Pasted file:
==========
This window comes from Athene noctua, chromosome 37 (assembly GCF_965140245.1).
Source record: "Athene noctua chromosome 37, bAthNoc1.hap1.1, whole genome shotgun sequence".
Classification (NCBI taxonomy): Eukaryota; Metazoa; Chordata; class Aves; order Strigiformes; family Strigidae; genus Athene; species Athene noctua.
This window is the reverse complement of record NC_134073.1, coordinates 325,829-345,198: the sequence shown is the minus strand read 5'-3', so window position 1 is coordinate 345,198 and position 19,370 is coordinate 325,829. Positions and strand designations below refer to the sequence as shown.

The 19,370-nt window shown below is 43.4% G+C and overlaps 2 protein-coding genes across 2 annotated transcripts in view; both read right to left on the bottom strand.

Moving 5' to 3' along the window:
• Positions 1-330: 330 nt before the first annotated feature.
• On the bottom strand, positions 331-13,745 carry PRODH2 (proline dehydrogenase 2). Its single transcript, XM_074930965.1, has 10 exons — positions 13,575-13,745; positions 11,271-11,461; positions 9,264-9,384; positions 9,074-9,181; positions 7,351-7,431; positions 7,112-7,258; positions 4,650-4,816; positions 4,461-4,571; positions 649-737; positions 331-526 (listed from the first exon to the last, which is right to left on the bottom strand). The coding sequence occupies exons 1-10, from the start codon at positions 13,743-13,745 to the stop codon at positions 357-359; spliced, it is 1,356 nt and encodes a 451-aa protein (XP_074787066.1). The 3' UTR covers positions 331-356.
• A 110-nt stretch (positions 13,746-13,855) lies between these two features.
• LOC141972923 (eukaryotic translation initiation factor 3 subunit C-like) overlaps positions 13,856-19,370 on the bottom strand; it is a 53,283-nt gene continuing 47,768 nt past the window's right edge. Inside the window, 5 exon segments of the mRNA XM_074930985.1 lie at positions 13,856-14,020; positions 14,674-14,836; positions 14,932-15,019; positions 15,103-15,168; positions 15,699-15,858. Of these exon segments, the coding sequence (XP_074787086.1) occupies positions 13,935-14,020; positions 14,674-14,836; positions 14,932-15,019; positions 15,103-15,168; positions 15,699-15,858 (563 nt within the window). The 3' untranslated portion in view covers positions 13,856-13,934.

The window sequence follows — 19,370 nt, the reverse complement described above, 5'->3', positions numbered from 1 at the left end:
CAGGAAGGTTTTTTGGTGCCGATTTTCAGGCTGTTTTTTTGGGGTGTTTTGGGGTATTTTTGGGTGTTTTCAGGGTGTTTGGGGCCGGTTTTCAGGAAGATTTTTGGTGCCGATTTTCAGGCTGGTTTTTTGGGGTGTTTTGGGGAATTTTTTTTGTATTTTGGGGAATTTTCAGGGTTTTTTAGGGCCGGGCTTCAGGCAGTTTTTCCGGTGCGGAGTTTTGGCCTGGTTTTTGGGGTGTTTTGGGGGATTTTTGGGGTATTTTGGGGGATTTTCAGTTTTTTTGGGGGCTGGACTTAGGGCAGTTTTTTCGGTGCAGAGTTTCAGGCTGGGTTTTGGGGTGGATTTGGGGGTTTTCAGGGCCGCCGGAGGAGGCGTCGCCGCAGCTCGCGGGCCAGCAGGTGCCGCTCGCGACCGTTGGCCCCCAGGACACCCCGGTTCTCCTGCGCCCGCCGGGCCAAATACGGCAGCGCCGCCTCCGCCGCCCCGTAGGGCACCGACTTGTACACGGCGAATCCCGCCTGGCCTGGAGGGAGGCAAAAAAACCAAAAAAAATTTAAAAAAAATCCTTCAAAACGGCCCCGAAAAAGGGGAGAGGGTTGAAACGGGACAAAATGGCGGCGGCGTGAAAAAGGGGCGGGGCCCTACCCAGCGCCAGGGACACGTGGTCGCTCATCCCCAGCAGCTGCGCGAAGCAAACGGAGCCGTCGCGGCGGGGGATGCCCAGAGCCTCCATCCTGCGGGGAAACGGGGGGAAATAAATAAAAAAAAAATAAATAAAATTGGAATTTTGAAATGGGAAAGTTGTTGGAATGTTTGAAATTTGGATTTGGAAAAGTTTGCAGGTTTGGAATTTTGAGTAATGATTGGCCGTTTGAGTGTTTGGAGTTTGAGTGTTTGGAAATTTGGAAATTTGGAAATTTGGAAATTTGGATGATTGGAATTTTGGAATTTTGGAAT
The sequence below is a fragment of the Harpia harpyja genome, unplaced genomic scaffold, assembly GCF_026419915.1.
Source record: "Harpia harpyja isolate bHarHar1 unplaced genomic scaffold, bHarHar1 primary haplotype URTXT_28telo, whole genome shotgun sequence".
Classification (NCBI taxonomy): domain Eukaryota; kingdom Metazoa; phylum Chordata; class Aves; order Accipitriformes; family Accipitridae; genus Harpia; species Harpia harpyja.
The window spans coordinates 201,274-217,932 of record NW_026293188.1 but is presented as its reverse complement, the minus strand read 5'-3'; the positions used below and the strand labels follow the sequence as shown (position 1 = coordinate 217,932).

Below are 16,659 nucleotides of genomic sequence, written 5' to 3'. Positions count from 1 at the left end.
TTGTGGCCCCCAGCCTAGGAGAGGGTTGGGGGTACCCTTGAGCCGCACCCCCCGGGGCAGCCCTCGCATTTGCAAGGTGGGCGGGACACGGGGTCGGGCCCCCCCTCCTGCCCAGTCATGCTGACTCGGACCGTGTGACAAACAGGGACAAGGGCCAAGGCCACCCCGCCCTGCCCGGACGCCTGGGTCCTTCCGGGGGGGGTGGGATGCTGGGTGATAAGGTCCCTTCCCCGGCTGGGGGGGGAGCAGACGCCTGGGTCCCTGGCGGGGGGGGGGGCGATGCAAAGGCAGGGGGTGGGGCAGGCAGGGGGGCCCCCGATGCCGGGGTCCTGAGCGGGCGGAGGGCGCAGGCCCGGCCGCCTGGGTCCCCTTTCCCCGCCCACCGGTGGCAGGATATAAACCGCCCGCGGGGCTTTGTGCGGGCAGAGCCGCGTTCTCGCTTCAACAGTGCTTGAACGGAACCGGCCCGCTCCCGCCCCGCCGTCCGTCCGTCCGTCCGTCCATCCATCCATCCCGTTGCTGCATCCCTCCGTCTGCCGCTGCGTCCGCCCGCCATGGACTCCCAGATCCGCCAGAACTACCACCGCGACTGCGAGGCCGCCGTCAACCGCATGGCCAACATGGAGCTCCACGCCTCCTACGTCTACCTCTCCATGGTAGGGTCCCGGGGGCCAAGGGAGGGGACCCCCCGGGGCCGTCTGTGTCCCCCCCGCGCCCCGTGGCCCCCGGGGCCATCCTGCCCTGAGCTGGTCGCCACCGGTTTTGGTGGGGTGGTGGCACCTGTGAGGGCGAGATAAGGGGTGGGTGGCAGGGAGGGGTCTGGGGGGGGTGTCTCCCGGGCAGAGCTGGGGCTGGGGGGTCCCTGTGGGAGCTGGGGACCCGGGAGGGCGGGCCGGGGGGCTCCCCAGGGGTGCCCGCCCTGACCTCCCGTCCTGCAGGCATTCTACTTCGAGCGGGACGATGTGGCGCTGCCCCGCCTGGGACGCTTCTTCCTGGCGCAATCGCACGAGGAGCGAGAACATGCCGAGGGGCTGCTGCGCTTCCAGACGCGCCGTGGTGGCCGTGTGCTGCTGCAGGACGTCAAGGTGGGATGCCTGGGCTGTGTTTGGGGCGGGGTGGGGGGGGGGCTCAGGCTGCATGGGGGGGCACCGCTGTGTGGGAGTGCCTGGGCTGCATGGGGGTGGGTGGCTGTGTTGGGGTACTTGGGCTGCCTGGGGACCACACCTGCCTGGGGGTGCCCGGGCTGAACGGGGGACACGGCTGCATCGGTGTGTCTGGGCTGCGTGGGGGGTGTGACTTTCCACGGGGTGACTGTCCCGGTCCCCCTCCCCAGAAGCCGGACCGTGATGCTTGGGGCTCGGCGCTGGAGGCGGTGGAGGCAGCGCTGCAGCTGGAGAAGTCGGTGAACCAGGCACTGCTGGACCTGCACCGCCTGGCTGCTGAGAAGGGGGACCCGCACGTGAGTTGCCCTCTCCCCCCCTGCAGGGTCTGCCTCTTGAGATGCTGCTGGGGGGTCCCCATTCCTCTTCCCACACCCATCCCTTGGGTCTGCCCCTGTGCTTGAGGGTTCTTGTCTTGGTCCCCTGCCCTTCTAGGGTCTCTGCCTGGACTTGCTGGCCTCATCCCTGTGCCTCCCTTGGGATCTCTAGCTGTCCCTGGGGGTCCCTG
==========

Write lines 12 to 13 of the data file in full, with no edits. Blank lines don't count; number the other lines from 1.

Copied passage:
CAGGAAGGTTTTTTGGTGCCGATTTTCAGGCTGTTTTTTTGGGGTGTTTTGGGGTATTTTTGGGTGTTTTCAGGGTGTTTGGGGCCGGTTTTCAGGAAGATTTTTGGTGCCGATTTTCAGGCTGGTTTTTTGGGGTGTTTTGGGGAATTTTTTTTGTATTTTGGGGAATTTTCAGGGTTTTTTAGGGCCGGGCTTCAGGCAGTTTTTCCGGTGCGGAGTTTTGGCCTGGTTTTTGGGGTGTTTTGGGGGATTTTTGGGGTATTTTGGGGGATTTTCAGTTTTTTTGGGGGCTGGACTTAGGGCAGTTTTTTCGGTGCAGAGTTTCAGGCTGGGTTTTGGGGTGGATTTGGGGGTTTTCAGGGCCGCCGGAGGAGGCGTCGCCGCAGCTCGCGGGCCAGCAGGTGCCGCTCGCGACCGTTGGCCCCCAGGACACCCCGGTTCTCCTGCGCCCGCCGGGCCAAATACGGCAGCGCCGCCTCCGCCGCCCCGTAGGGCACCGACTTGTACACGGCGAATCCCGCCTGGCCTGGAGGGAGGCAAAAAAACCAAAAAAAATTTAAAAAAAATCCTTCAAAACGGCCCCGAAAAAGGGGAGAGGGTTGAAACGGGACAAAATGGCGGCGGCGTGAAAAAGGGGCGGGGCCCTACCCAGCGCCAGGGACACGTGGTCGCTCATCCCCAGCAGCTGCGCGAAGCAAACGGAGCCGTCGCGGCGGGGGATGCCCAGAGCCTCCATCCTGCGGGGAAACGGGGGGAAATAAATAAAAAAAAAATAAATAAAATTGGAATTTTGAAATGGGAAAGTTGTTGGAATGTTTGAAATTTGGATTTGGAAAAGTTTGCAGGTTTGGAATTTTGAGTAATGATTGGCCGTTTGAGTGTTTGGAGTTTGAGTGTTTGGAAATTTGGAAATTTGGAAATTTGGAAATTTGGATGATTGGAATTTTGGAATTTTGGAAT
The sequence below is a fragment of the Harpia harpyja genome, unplaced genomic scaffold, assembly GCF_026419915.1.